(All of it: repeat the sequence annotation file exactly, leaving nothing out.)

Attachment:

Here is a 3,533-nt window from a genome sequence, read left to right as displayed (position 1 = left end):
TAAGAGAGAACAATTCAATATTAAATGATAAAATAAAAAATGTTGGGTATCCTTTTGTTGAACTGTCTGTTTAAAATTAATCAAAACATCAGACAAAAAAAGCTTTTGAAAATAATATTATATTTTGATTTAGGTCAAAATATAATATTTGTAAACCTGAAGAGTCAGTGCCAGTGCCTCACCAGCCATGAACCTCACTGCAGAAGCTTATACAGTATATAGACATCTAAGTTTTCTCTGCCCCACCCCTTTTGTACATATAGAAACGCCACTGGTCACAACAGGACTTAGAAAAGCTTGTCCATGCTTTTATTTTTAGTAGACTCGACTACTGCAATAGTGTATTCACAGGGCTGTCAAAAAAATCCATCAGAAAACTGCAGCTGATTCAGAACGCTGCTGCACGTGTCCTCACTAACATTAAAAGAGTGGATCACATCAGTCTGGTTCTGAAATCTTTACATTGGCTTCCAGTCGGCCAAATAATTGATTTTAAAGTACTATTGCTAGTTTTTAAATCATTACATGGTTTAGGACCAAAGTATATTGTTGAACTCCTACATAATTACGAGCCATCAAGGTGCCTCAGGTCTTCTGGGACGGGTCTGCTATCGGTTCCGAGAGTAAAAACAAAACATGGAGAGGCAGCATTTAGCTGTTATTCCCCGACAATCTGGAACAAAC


Here is a 3,533-nt window from a genome sequence, read left to right as displayed (position 1 = left end):
TAAGAGAGAACAATTCAATATTAAATGATAAAATAAAAAATGTTGGGTATCCTTTTGTTGAACTGTCTGTTTAAAATTAATCAAAACATCAGACAAAAAAAGCTTTTGAAAATAATATTATATTTTGATTTAGGTCAAAATATAATATTTGTAAACCTGAAGAGTCAGTGCCAGTGCCTCACCAGCCATGAACCTCACTGCAGAAGCTTATACAGTATATAGACATCTAAGTTTTCTCTGCCCCACCCCTTTTGTACATATAGAAACGCCACTGGTCACAACAGGACTTAGAAAAGCTTGTCCATGCTTTTATTTTTAGTAGACTCGACTACTGCAATAGTGTATTCACAGGGCTGTCAAAAAAATCCATCAGAAAACTGCAGCTGATTCAGAACGCTGCTGCACGTGTCCTCACTAACATTAAAAGAGTGGATCACATCAGTCTGGTTCTGAAATCTTTACATTGGCTTCCAGTCGGCCAAATAATTGATTTTAAAGTACTATTGCTAGTTTTTAAATCATTACATGGTTTAGGACCAAAGTATATTGTTGAACTCCTACATAATTACGAGCCATCAAGGTGCCTCAGGTCTTCTGGGACGGGTCTGCTATCGGTTCCGAGAGTAAAAACAAAACATGGAGAGGCAGCATTTAGCTGTTATTCCCCGACAATCTGGAACAAAC